Maybe I cursed myself, but I knew going into my fourth Ironcross race in Pennsylvania that this wasn’t my year. My training stunk and the head cold was locked in. Still one hopes that maybe it will all come together like it did for my Tripower teammate Crazy who raced to 8th place despite a cold of his own.
This was the warmest Ironcross on record with temps in the low 50s at the start and heading into the 70s later in the day. It was also the largest: Seemed like a huge crowd at the start. I started conservatively – at least that’s what I told myself – instead of going hard and trying to latch on to the fast guys ahead of and passing me. In truth, I knew my body couldn’t handle the fast pace. I rode a lot with teammates Art and Zach during the first half of the race and went into the crawl-up with Sawyer, Chad and Art in front of me and Zach just behind. What a slog it was this year. The warmth definitely took its toll.
Art rode away from me on a climb a little after checkpoint 2. I just couldn’t turn over the pedals fast enough. Every time I tried a harder effort I quickly ran out of gas. On the next fast descent, I again had contact issues as one slipped out. I stopped and replaced it with a spare I carried as maybe 20 riders rolled past, including Sally’s brother Nick and Zach. Zach and I worked together a little on the road to checkpoint 3. Hitting the big climb out of it, Nick was just in front of me and Zach just behind. I rode well for a while, but again ran out of steam. Zach passed me and disappeared up the road behind Nick. I even had to walk some stretches that I’ve ridden in previous years.
But I started feeling better when I hit the valley singletrack after the fast fire-road descent. I quickly pulled back about 10 riders who passed me on the climb and had more in my sights when an ungodly sound came out of my rear wheel and the bike stopped dead in its tracks. I looked down and a stick about the size and diameter of a police billy club was jammed in my rear derailleur, which in turn was bent into the spokes. About 12 miles from the finish my bike was kaput. I tried bending it back, but no luck. Zach, who’d crashed on the descent (I didn’t even see him), passed again. I started walking along the trail with it when a rider stopped and suggested converting it to a single-speed. I had no idea how to, but he went to work. The kindness of strangers!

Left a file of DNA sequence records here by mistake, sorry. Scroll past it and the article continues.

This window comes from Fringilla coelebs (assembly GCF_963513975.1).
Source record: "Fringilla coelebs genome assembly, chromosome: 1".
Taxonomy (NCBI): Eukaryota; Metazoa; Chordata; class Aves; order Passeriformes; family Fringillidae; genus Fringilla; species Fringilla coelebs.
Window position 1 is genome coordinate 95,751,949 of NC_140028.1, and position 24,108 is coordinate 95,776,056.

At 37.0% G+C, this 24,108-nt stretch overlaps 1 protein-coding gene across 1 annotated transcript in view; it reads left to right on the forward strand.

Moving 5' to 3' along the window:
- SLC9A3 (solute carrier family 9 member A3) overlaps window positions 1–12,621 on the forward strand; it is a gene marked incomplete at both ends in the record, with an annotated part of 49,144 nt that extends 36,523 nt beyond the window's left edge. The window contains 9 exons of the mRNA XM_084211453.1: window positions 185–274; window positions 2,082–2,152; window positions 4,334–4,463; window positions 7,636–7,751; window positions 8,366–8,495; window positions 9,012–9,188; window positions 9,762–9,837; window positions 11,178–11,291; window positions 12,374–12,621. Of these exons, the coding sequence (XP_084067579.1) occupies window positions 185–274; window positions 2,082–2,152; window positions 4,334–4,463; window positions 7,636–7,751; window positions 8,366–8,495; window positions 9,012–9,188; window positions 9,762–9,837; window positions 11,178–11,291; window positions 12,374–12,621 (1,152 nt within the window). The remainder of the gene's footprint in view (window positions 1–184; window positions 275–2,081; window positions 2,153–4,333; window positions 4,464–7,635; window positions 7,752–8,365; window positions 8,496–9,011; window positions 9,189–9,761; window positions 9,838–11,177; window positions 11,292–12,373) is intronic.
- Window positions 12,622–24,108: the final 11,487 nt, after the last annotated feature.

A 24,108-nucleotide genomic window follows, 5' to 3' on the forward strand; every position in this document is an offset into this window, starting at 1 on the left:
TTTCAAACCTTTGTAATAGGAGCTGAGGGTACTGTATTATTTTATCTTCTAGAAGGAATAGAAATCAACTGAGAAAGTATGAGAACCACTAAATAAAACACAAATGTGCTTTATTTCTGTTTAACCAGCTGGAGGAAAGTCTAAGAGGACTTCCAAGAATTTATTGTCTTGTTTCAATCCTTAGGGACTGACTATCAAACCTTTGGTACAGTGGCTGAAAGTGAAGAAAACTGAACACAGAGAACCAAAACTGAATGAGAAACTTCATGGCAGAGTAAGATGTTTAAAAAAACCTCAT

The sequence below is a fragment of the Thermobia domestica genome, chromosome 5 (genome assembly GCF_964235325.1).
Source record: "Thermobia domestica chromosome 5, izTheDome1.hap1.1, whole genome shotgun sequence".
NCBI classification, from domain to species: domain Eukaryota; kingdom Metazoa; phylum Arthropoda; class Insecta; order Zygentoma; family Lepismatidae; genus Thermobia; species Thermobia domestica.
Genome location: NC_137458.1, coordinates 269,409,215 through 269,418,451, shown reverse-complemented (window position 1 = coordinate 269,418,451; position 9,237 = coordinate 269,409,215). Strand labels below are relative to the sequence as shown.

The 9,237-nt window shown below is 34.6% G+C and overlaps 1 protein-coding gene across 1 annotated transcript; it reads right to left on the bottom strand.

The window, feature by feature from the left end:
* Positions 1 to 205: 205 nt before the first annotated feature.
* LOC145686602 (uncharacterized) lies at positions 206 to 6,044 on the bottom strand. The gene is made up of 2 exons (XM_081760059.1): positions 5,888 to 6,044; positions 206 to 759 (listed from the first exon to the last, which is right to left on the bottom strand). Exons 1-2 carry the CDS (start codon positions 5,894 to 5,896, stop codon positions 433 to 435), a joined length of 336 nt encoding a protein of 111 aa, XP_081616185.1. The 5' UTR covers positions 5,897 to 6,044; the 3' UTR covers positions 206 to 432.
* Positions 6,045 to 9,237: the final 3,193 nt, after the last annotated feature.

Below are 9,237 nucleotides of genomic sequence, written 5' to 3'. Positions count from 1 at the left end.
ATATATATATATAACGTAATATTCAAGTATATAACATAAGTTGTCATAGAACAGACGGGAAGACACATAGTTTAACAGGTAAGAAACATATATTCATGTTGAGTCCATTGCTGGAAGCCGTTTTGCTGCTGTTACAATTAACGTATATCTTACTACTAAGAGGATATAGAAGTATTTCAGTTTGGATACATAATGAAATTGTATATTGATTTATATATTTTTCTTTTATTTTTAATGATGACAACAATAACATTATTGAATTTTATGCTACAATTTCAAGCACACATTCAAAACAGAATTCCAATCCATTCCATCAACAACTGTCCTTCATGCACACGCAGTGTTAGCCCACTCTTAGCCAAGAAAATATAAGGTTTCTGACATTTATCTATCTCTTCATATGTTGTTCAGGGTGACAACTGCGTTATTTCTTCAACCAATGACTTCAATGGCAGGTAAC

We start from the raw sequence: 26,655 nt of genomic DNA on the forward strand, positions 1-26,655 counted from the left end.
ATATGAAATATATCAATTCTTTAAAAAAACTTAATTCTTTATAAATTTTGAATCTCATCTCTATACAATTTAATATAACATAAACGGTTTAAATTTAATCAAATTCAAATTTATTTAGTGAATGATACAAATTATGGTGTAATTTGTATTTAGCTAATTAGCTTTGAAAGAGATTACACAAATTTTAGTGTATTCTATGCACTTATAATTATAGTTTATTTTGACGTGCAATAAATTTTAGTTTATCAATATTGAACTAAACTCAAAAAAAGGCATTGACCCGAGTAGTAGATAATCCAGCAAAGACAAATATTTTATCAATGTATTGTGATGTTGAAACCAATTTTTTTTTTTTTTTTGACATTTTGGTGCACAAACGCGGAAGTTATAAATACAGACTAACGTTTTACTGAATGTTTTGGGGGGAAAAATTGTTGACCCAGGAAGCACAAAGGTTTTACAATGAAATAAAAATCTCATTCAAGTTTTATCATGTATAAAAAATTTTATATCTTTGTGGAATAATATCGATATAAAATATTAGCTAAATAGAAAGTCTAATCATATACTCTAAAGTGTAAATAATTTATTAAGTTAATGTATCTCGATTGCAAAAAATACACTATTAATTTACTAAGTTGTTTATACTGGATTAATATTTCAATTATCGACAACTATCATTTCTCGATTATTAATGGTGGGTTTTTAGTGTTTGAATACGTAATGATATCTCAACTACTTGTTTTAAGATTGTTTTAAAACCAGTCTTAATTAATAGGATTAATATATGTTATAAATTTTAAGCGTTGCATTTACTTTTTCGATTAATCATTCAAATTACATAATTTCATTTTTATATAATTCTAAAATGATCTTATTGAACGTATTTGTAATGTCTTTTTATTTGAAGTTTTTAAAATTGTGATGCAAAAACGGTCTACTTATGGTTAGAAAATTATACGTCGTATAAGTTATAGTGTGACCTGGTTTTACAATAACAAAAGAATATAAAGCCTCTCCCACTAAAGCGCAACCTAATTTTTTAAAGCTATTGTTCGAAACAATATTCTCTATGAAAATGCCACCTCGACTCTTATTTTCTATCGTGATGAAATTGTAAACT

Meanwhile, Chad, Harlan and Jerry came by. The guy spent about 10-15 minute messing with my chain, but couldn’t get the conversion to work. The chain was too slack. I really appreciated his help, but urged him to get on with his ride. I walked the bike along the trails and coasted some downhills, but it was mostly trail and not much of it went down. Carol then Mike then Liz came by. Liz offered to send a car to pick me up, but I told her I was determined to finish.
Finally I got out to the road and was able to scream the downhill, hitting 42mph despite not being able to pedal. I’d coast the uphills and pedal a little until the slack chain popped off again. In this way I worked the final few rollers back to the start/finish. I had to walk the bike onto the field. Some guys yelled at me to run and I grinned and shuffled a bit. The announcer called me out, so I jogged the last few meters as my teammates howled for me. Bless them.
I think I must have hiked about 7 or 8 miles with the bike. As hard as it was I really can’t wait for next year’s IC7. But next year, I hopefully won’t be sick and I’ll be in shape for it. I think that’s what I said last year…
It was great to see so many teammates up there this year and everyone finished; some, including Bill, Kevin, Tim and young Mark, finished well under 5 hours. I can’t really say how I might have finished without the broken derailleur. I certainly wasn’t going to achieve my goal of going under 5 hours given my conditioning. I was spending a lot of time with Zach, who at 14 became the youngest Ironcross finisher ever in 5:35, so maybe it would have been around then. He was riding strong. Very impressive.